Looking to explore the rich and varied world of poetry? In celebration of World Poetry Day 2020 (21 March), NCW staff share the poems that kindled (and rekindled) their love of poetry…
John Donne – Holy Sonnet X: Death Be Not Proud
Death be not proud, though some have called thee
Mighty and dreadful, for thou art not so;
For those whom thou think’st thou dost overthrow
Die not, poor Death, nor yet canst thou kill me.
“I was a cheery child and had a fondness for gloomy hymns and carols, so this poem really spoke to me. I still love rhyme, I still love poetry that works hard intellectually, emotionally and linguistically – and I think a lot of that can be traced to this metaphysical devotional that carries an argument as well as a banging rhyme scheme and a lot of emotion.” – Chris Gribble, Chief Executive
Seamus Heaney – Digging
Between my finger and my thumb
The squat pen rests.
I’ll dig with it.
“There are so many vivid sounds, smells and sensations in this poem! Had me searching for both a spade and a pen!” – Evan White, Communications Placement
Watsky – Tiny Glowing Screens Pt.2
If we could see the stars
If we could see the context of the universe in which we exist
And we could see how small each one of us is
Against the vastness of what we don’t know
No one would ever audition for a McDonalds commercial again
And then where would we be?
“Hearing Watsky’s Tiny Glowing Screens was the first time I really appreciated that poetry didn’t have to be on the page to be both impactful and beautiful.” – Vicki Maitland, Programme Assistant
Mark Doty – Brilliance
She says, A bowl of goldfish?
He says he doesn’t want to start
with anything and then describes
the kind he’d maybe like,
how their tails would fan
to a gold flaring.
“There are a lot of poems that have struck a chord with me over the years and made me feel like I am rediscovering poetry again and again but Mark Doty’s ‘Brilliance’ sticks out from the rest. His gentle use of dialogue and simple language to create this strange anticipation of grief made me realise the emotional potential of the everyday word.” – Róisín Batty, Communications Assistant
Zena Edwards – In Other Words
Let words live, and let living bring the words to life.
“I came back to poetry as a teenager via music and song writing, and Zena Edwards was a really important artist for me. Combining spoken word with song, Zena showed me that the words were just as important as the music. Her love of language shines through in all her tracks, and perhaps especially ‘In Other Words’.” – Florence Reynolds, Programme Officer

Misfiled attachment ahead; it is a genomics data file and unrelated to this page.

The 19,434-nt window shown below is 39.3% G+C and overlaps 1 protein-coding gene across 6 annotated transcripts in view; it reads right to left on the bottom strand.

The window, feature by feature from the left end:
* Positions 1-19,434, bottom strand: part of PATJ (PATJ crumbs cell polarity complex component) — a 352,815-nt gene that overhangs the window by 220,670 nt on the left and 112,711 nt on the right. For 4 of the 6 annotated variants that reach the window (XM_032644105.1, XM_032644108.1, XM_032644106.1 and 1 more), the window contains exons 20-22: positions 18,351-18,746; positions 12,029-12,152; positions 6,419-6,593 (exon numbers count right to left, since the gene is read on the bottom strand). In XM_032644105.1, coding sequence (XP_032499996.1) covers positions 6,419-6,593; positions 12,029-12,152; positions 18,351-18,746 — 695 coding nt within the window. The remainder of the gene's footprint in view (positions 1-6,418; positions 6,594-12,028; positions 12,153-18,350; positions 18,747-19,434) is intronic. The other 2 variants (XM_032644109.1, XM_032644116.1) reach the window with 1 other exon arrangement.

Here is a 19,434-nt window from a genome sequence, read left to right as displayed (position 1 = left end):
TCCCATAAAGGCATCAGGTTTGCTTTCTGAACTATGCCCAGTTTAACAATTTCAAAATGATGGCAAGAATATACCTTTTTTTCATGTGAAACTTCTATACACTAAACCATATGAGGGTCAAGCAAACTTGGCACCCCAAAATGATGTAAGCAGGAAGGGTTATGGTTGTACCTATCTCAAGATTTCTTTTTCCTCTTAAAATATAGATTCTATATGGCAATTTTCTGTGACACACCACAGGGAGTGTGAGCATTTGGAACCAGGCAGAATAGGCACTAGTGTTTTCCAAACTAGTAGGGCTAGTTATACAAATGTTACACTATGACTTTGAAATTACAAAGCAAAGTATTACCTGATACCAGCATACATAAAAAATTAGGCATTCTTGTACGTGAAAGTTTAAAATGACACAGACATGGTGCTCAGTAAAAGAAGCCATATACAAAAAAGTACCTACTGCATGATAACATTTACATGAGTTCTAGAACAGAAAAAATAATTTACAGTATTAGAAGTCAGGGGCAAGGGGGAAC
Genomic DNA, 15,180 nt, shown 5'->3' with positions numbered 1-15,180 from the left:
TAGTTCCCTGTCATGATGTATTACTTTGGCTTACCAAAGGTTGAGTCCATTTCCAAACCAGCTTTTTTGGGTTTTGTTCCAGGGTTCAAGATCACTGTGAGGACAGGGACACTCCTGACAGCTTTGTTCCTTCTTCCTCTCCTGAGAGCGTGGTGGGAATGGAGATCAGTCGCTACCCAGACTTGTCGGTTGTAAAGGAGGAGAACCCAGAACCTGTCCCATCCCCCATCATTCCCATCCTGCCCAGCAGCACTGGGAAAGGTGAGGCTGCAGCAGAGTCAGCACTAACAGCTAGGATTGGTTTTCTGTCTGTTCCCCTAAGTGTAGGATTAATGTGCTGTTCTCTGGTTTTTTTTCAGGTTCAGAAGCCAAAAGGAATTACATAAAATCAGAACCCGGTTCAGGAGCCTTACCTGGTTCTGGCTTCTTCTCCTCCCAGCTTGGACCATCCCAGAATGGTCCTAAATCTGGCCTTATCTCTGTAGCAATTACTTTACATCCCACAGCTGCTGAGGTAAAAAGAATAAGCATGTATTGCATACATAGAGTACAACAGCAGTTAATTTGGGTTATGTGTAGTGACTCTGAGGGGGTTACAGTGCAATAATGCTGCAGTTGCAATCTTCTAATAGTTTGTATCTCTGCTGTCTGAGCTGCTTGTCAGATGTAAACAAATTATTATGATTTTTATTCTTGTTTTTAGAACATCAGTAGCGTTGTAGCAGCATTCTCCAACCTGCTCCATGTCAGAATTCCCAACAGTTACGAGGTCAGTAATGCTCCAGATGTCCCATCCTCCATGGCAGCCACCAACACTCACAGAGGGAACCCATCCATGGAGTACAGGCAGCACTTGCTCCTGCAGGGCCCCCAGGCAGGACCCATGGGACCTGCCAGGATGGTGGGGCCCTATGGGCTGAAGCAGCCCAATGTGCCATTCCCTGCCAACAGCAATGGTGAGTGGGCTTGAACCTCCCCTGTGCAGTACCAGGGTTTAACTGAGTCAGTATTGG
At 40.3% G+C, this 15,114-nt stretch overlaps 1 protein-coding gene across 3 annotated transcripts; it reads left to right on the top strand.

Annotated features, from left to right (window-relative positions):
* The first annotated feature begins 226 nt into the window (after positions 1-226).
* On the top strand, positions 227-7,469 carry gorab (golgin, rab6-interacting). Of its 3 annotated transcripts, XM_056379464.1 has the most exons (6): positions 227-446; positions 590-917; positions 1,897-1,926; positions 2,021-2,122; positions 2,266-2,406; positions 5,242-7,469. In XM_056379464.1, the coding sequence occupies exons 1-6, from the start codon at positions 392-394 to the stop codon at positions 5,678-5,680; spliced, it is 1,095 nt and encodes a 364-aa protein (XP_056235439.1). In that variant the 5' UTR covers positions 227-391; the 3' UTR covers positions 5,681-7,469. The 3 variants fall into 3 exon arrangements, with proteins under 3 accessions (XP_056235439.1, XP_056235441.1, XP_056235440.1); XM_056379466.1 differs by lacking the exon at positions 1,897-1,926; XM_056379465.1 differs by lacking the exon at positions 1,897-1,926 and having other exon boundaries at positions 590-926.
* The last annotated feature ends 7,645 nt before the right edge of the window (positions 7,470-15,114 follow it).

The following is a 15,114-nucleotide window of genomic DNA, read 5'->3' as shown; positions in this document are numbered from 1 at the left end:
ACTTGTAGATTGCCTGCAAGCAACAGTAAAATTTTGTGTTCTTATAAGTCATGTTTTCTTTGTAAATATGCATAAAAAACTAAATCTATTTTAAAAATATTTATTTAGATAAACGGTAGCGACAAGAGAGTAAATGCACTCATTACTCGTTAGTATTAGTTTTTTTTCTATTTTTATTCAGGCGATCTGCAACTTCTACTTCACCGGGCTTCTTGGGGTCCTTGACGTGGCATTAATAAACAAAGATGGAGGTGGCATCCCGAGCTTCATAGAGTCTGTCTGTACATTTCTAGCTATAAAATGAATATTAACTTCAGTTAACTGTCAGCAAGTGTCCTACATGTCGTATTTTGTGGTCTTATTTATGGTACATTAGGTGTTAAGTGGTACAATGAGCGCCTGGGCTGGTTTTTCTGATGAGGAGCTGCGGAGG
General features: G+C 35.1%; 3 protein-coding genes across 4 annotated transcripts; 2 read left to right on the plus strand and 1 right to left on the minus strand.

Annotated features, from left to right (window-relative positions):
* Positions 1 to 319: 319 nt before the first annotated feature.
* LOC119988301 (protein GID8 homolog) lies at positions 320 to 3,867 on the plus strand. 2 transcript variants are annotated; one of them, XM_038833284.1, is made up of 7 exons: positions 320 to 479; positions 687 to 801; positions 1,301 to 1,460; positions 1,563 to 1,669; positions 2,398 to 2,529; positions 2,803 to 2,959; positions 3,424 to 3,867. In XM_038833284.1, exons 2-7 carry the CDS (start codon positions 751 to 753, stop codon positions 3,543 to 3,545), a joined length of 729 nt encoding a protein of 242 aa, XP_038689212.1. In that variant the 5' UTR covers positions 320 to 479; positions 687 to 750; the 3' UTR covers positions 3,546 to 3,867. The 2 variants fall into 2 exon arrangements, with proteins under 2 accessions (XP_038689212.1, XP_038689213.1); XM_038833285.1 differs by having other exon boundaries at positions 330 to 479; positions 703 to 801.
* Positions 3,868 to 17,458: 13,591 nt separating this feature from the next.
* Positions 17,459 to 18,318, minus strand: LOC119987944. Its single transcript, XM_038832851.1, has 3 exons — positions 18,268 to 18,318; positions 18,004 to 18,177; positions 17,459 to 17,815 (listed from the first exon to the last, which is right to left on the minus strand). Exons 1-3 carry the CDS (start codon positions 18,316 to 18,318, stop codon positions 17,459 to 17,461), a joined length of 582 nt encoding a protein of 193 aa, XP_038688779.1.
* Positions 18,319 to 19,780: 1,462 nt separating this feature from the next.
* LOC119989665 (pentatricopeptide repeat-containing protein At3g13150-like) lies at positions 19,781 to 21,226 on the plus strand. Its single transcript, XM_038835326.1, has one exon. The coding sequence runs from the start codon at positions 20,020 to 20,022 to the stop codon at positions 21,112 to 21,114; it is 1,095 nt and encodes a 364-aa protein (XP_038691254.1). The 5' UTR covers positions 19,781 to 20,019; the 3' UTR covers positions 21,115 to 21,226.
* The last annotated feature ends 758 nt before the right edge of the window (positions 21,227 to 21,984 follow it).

Lewis Carroll – Jabberwocky
Twas brillig, and the slithy toves
Did gyre and gimble in the wabe:
All mimsy were the borogoves,
And the mome raths outgrabe.
“I love the anarchic language, the sense in nonsense. This poem taught me that it’s OK to break the rules.” – Hannah Garrard, Programme Manager, Learning and Participation
Seamus Heaney – Death of a Naturalist
But best of all was the warm thick slobber
Of frogspawn that grew like clotted water
In the shade of the banks.
“When a very special English teacher put Seamus Heaney’s Death of a Naturalist in-front of me I turned from a child who feared words (as words equalled failure to me – as I am Dyslexic but didn’t know at the time), into a child who was hungry for more – his poems are delicious!” – Meg Rumbelow Hemsley, Development Manager
Michael Rosen – Fast Food
“Eating me is cruel. Eating me is murder. You can’t catch me, I’m the speedy hamburger.”
Listen to the full poem below:
“I expect like lots of people I first encountered poetry through Michael Rosen. I remember his poem Chocolate Cake almost as a physical feeling – the anticipation of the mum finding the chocolate cake has been eaten in the night. But my favourite poem of his is Fast Food about a mighty rebellious hamburger who jumps out of a pan and catches a plane to Jamaica.” – Alice Kent, Communications Director
Edward Lear – The Courtship of the Yonghy-Bonghy-Bo
I can merely be your friend!
“I probably first encountered Edward Lear’s ‘The Courtship of the Yonghy-Bonghy-Bo’ when I was little, when I loved it only for its for its rhyme and clip, its fowls and jug without a handle. It’s only with slightly older eyes and ears that it made me realise that poems could contain multitudes: unrequited love! Self-imposed exile! Complete despair! ‘I can merely be your friend!’! Six words that always suck the wind from my sails. To me, despite its obvious eccentricities, it’s completely heart-breaking and unbearably poignant.” – Peggy Hughes, Programme Director
Alfred, Lord Tennyson – Ulysses
Tho’ much is taken, much abides; and tho’
We are not now that strength which in old days
Moved earth and heaven, that which we are, we are;
One equal temper of heroic hearts,
Made weak by time and fate, but strong in will
To strive, to seek, to find, and not to yield.
“I’ve always appreciated how Tennyson fully acknowledges the challenges and difficulties inherent in life, and in growing older, while simultaneously making a clear declaration about the importance of continuing. We might not have the same energy that we did when we were young, but that shouldn’t stop us from thinking big. Those final six lines are useful motivation whenever life feels overwhelming.” – Simon Jones, Digital Marketing Manager
Emily Dickinson – If you were coming in the fall
If I could see you in a year,
I’d wind the months in balls,
And put them each in separate drawers,
Until their time befalls.
“I have loved Emily Dickinson for as long as I can remember for her understatement and obliquity, that sense of the inner life which shines despite (or perhaps because of) her epilepsy, the difficulties of her family life and the turbulent times she lived in. As shown by her poem, If you were coming in the fall…, she’s adept at weaponising domestic imagery to talk about emotions, in this case the acute pain of waiting for the lover who never comes.” – Sarah Bower, Programme Manager